Archaeology, GIS and Smell (and Arduinos)

I have had quite few requests for a continuation of my how-to series, for getting GIS data into an augmented reality environment and for creating an embodied GIS. I promise I will get back to the how-tos very soon, but first I wanted to share something else that I have been experimenting with.

Most augmented reality applications currently on the market concentrate on visual cues for the AR experience, overlaying things on a video feed, etc. There are not a lot that I have found that create or play with smells – and yet smell is one of the most emotive senses. In the presentation of archaeology this has been long known and the infamous and varied smells of the Jorvik Centre are a classic example of smell helping to create a scene. The main reason for this lack of experimentation with smells is presumably the delivery device. AR is quite easy to achieve now within the visual realm mainly because every smartphone has a video screen and camera. However, not every phone has a smell chamber – never mind one that can create the raft of different smells that would be needed to augment an archaeological experience. As a first stab at rectifying this, then, I present the Dead Man’s Nose:

The Dead Men's Nose

The Dead Man’s Nose

The Dead Man’s Nose (DMN) is a very early prototype of a smell delivery device that wafts certain smells gently into your nose based on your location. The hardware is built using an Arduino microcontroller and some cheap computer parts along with any scent of your choice. The software is a very simple webserver that can be accessed via WiFi and ‘fire off’ smells via the webserver’s querystring. This means that it can easily be fired by Unity3D (or any other software that can access a webpage) – so it fits very nicely into my embodied GIS setup.

How does it work?

This little ‘maker hack’ takes it inspiration from projects such as ‘My TV Stinks‘, ‘The Smell of Success‘ and Mint Foundry’s ‘Olly‘. Essentially, I followed the instructions for building an Olly (without the 3D housing) and instead of using an Ethernet shield for the Arduino – I connected it to a WiFi shield and from there joined it to an ad-hoc WiFi network created by my Macbook. With the Macbook, iPad and the DMN on the same network it is very easy to send a message to the DMN from within the Unity gaming engine. As the iPad running the Unity application knows where I am in the world (see the previous blog) it means that I can fire off smells according to coordinates (or areas) defined in a GIS layer. Therefore, if I have an accurate ‘smellscape’ modeled in GIS, I can deploy that smellscape into the real world and augment the smells in the same way that I can augment the visual elements of the GIS data.  The code is very simple for both ends, I am just using the a slightly adjusted sample WiFi shield code on the Arduino end and a small script on the Unity end that pings the webserver when the ‘player’ moves into a certain place on the landscape. When the webserver is pinged, it starts the fan and that wafts the smell around. From a relatively simple setup, it provides the possibility of a very rich experience when using the embodied GIS.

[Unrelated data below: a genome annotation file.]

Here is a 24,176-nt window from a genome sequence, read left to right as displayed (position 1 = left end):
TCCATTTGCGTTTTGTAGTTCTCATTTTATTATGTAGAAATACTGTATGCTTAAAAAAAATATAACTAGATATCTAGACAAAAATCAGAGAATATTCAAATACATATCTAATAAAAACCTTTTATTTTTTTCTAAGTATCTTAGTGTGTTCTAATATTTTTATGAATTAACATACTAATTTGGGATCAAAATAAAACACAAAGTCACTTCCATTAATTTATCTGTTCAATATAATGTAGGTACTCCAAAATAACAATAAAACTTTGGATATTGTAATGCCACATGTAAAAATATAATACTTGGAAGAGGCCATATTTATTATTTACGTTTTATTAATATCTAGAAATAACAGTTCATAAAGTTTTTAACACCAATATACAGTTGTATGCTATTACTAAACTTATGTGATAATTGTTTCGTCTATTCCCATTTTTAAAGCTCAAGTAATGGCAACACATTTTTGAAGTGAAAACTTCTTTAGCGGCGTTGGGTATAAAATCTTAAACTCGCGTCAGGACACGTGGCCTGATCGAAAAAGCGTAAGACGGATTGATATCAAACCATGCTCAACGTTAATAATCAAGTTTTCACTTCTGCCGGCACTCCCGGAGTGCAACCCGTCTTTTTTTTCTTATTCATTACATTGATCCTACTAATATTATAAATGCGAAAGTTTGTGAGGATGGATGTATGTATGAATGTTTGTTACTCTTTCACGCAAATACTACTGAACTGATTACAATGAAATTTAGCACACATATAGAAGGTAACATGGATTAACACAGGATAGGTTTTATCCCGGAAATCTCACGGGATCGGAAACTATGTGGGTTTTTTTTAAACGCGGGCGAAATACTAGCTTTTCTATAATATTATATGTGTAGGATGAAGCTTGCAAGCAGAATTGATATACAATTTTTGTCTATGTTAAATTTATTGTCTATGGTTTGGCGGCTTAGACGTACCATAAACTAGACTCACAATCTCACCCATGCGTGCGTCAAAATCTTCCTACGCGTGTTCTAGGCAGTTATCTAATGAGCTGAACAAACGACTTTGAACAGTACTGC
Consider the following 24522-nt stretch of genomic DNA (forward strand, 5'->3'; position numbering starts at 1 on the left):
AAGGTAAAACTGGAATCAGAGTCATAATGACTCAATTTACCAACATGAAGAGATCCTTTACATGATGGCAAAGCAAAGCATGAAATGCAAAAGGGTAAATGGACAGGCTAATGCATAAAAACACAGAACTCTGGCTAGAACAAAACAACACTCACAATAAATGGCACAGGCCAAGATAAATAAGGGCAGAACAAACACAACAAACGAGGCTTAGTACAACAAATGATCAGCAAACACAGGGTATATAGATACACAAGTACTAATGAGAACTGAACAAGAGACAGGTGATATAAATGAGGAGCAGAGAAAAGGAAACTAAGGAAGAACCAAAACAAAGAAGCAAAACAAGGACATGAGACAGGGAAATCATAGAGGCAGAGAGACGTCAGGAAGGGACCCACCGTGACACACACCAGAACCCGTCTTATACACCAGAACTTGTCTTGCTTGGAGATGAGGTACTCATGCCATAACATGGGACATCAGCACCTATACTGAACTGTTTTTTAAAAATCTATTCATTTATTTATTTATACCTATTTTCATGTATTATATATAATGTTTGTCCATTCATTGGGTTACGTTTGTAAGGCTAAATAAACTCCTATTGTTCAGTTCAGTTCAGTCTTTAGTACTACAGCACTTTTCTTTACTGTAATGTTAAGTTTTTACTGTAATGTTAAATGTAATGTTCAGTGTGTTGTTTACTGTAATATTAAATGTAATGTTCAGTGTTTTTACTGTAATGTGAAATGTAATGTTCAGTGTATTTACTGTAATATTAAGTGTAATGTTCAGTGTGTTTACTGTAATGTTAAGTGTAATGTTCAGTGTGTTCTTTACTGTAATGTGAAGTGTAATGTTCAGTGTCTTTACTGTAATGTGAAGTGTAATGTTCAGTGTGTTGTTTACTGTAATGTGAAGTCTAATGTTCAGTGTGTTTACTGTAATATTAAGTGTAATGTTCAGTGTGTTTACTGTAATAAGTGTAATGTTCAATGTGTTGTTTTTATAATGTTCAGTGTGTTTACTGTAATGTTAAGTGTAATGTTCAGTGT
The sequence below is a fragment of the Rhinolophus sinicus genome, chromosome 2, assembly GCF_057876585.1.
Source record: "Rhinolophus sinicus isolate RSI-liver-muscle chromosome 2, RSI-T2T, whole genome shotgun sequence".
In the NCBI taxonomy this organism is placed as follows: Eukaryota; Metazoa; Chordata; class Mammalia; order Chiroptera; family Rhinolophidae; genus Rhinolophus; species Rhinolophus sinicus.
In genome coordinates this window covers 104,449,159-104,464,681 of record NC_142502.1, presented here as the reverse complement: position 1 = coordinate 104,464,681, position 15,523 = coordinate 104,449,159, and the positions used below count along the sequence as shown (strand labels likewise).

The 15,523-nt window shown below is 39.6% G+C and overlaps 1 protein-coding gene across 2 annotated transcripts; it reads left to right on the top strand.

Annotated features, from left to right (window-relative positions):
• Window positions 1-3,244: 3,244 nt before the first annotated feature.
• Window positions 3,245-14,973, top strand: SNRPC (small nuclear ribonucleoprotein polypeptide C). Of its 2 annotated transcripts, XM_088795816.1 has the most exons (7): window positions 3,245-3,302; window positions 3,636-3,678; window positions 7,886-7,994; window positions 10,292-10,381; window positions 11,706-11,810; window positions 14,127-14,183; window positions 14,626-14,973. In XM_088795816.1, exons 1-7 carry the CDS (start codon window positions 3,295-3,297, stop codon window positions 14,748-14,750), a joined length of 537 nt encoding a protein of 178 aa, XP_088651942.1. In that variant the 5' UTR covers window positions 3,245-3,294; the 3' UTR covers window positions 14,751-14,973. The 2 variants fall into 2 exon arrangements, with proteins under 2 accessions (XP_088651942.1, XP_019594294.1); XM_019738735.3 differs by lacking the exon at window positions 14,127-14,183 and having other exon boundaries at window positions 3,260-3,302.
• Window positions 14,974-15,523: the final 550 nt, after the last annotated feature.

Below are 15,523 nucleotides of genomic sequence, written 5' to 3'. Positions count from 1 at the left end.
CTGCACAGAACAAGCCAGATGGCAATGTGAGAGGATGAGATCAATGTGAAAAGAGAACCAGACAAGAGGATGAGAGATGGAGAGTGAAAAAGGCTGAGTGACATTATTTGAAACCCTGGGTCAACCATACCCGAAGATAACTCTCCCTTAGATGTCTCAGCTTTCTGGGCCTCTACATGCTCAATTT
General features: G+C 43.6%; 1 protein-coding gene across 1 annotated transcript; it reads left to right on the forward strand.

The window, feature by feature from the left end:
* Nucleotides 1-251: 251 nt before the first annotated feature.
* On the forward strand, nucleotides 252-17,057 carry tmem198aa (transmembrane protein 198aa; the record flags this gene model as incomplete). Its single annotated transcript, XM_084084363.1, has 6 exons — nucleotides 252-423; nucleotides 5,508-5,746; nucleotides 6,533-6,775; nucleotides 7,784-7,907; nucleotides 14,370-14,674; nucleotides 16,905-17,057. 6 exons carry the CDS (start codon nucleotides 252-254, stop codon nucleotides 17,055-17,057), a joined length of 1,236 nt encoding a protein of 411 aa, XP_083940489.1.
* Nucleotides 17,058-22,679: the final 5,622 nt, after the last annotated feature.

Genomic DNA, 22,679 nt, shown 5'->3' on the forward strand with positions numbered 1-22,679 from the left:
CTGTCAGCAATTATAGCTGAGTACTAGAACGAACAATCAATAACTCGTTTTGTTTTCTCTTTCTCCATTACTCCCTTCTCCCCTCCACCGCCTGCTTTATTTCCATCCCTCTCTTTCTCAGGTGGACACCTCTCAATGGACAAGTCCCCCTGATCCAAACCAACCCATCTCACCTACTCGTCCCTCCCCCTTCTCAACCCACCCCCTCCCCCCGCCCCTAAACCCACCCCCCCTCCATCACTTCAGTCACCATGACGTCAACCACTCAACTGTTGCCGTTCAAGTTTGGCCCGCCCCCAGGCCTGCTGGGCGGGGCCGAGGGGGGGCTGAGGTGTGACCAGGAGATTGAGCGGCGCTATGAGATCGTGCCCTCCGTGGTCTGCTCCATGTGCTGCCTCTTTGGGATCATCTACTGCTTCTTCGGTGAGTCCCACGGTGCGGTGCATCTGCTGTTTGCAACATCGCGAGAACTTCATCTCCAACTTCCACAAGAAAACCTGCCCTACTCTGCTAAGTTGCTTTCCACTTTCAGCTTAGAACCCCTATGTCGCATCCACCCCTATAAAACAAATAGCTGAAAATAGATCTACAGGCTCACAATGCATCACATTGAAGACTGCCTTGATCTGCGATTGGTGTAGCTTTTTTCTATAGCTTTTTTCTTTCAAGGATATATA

A Field Test

The first thing to do was to find the smells to actually augment using the Dead Man’s Nose. It turns out there are a lot of different places to buy scents, but luckily in this case archaeologists came to the rescue – an article in the excellent Summer 2012 edition of Love Archaeology e-zine pointed me to the website of Dale Air who have over 300 aromas ranging from the mundane (Crusty Bread) to the completely weird (Dragon’s Breath). I purchased a set of samples (Barbeque, Dirty Linen, Woodsmoke, Farmyard, among others) and was ready to go. I was quite surprised, but they do actually smell pretty much as described, especially the Dirty Linen.

As I was just experimenting, the housing for the DMN was very simple (a cardboard box) and there was only one choice of smell and that was sellotaped to the outside of the box…

The Dead Man's Nose, in a box with a BBQ scent attached

The Dead Man’s Nose, in a box with a BBQ scent attached

The prototype was then loaded into a bag (in this case a simple camera bag), which was slung around my neck. I popped the top of the BBQ scent open and then whenever the fan started whirring the sweet, slightly acrid smell of Barbequing meat was gently wafted to my nostrils.

The Dead Man's Nose in a nosebag, ready to go

The Dead Man’s Nose in a nosebag, ready to go

Using my embodied GIS of the roundhouses on Leskernick Hill, Bodmin Moor, I set the DMN to fire off a smell of lovely Barbeque whenever I got within 20m of a roundhouse. I set the fan to run slowly at first and get faster as I got closer to the ‘source’ of the smell. The DMN performed admirably, as I walked within range of the houses I heard the tell-tale whirr of the fan and the next moment I had the lovely scent of cooking ribs. Future models will allow for more than one smell at a time (I just need a couple more computer fans) and also a better housing, a bit of 3D printing is in order!

Now I can use the iPad to view the roundhouses overlaid onto the video feed, plug in my headphones and hear 3D sounds that get louder or quieter depending on where I am in the settlement and also I can augment different smells as I walk around. Not only can I walk around the modern day Bronze Age landscape and see the augmented roundhouses, hear the Bronze Age sheep in the distance, I can also smell the fires burning and the dinner cooking as I get closer to the village….

If there is interest I can put together a how-to for creating the system, but for now I am going to carry on experimenting with it – to refine the delivery and the housing and to clean up the code a little bit.

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